One big wish-list item for Jacksonville city leaders: a new convention center.
The arguments against the current spot at Prime Osborn are myriad and well-rehearsed. A new convention center, goes the debate, would bring new people to Jacksonville’s Downtown. It would serve as an argument for all the amenities here in the Bold New City of the South “Where Florida Begins,” and would show that, indeed, “It’s Easier Here.”
Jacksonville Mayor Lenny Curry has been hearing about the need for a new convention center since before he took office. In 2015, his transition committee recommended a convention center by the river, on property once occupied by the former courthouse and city hall.
That would bring jobs in the retail and service sectors, to be sure. But even at that point, former Mayor John Delaney knew it was a heavy lift, saying, “We’re going to have a new convention center in Jacksonville someday.”
The Downtown Investment Authority was studying the issue then, noting that LaVilla wasn’t exactly a draw for the expense account set.
All true, of course. But there was a rub. As mentioned in those committee meetings, convention centers flourish only during economic booms. Nominally, we’ve been in one for some time, at least in terms of business capital. Realistically, though, it’s all but over; interest rates and the federal deficit are going up, and given the fact that Bush, Obama and Trump spent a solid decade priming the pump, using tricks suited for economic jumpstarts to keep the economy going, one wonders what recovery will look like.
Delaney, who helmed the committee, believed that a new convention center and a reboot of The Jacksonville Landing would help bring Downtown where it needs to be. His legacy was the Better Jacksonville Plan.
Lenny Curry hasn’t hinted at a Better Jacksonville Plan II. What he has done, especially since reamortizing the city’s $3 billion-plus unfunded pension liability, is put money into the city’s massive capital improvement backlog.
We all know what that looks like: busted sidewalks, jacked-up roads and the oft-discussed “unfulfilled promises of Consolidation” in what the euphemists always call “underserved” communities.
Last week, Curry threw cold water on those who thought that one more big-ticket item was in the mix. In a letter to the head of Downtown Investment Authority, Curry noted the “timeline for development and the substantial investment of public dollars would represent a dramatic shift in our capacity to participate in other pending public/private partnerships.”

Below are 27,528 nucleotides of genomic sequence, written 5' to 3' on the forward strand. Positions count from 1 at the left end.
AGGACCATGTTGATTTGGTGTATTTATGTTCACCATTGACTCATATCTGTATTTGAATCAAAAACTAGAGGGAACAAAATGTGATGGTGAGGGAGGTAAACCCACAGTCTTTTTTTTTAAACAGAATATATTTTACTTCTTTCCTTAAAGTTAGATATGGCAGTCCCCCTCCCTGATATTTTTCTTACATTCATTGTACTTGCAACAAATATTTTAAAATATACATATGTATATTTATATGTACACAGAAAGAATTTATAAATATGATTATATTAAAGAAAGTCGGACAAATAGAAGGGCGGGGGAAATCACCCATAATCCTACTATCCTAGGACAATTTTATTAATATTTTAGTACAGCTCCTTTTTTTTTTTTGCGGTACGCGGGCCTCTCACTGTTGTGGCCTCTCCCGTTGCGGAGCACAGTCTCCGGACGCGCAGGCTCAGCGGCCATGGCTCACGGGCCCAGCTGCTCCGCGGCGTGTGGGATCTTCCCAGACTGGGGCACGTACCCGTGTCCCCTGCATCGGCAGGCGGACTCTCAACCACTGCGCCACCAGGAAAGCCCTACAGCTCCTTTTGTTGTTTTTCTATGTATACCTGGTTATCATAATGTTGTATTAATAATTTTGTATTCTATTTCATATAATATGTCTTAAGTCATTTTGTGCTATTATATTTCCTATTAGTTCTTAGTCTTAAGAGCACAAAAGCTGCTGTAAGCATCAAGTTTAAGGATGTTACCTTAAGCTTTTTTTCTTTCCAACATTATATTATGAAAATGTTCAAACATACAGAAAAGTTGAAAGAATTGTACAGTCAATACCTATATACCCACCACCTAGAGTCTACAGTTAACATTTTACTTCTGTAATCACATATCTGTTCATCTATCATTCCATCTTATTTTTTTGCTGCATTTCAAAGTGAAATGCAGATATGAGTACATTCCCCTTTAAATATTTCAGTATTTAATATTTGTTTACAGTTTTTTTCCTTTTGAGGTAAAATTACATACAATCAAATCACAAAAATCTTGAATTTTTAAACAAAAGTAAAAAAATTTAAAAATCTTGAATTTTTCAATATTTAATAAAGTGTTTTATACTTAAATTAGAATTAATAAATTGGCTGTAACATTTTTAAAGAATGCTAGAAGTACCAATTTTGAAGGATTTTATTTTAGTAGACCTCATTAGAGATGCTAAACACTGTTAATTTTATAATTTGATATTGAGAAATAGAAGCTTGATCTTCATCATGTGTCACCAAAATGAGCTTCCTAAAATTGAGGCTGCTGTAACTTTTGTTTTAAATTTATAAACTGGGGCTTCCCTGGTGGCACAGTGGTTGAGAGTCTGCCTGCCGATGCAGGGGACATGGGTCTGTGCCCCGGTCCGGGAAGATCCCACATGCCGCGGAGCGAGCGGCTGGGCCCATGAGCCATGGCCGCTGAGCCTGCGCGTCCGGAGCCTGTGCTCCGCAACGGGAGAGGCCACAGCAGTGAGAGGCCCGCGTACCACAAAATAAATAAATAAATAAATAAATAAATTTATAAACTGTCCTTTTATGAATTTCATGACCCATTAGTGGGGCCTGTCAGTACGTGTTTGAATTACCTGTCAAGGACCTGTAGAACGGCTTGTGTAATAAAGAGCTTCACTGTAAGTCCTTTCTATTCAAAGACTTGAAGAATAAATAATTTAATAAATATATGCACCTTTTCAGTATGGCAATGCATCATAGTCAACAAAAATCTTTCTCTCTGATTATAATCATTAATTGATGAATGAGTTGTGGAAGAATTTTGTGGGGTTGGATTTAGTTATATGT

If Jacksonville “diverts such considerable resources away from other developments for
a convention center, we will still be lacking the additional lifestyle and entertainment that ultimately would ensure its success,” Curry added.
Indeed, the DIA was eyeing a proposal that came in just shy of $600 million ... and one thing is certain: projects in this city never come in under budget. (See: Courthouse, Duval County.)
The city has invested heavily in the sports complex during the last two mayoralties, with $88 million bonded out for scoreboards, improved club seats, swimming pools and an amphitheater.
Has synergy been achieved? While there were promising signs last year as the Jaguars surged late in the season and into the playoffs, Bay Street is still a work in progress in terms of commercial activity and extant commitments.
Curry, should he win re-election next year, will be on the back nine of his tenure. Odds are good that he’ll get the City Council he wants. Recurrent irritants Anna Brosche and Garrett Dennis will be gone, likely replaced by allies.
But Council won’t be the problem. The bigger issues are time and resources. Curry can complete the Hart Bridge refurbishment, get Bay Street in order, decontaminate Metropolitan Park, and get movement on Shad Khan’s plans for the sports complex, but that would likely take most of his next term. And that assumes fiduciary best-case scenarios, and strong cooperation from Tallahassee (which is gearing up for a tight-budget year beyond storm and school hardening).
Does Jacksonville “need” a new convention center? This is the same city that relied on the United Arab Emirates for nearly $3 million in transactional philanthropy so it could finally, more than a year after Irma, do something about Ken Knight Road’s issues.
This is the same city that sees its power grid shredded anytime a tropical storm comes through, especially in older neighborhoods. There’s no money to put power lines underground.
This is the same city that deals with King Tide flooding in places like San Marco. Dredging will ensure other places will join that club. How does a convention center help over there?
Putting on the brakes is a good idea. Time will tell how long that posture holds, but it’s all too clear that, while a new convention center is a wish-list item, it’s not atop the city’s myriad capital needs.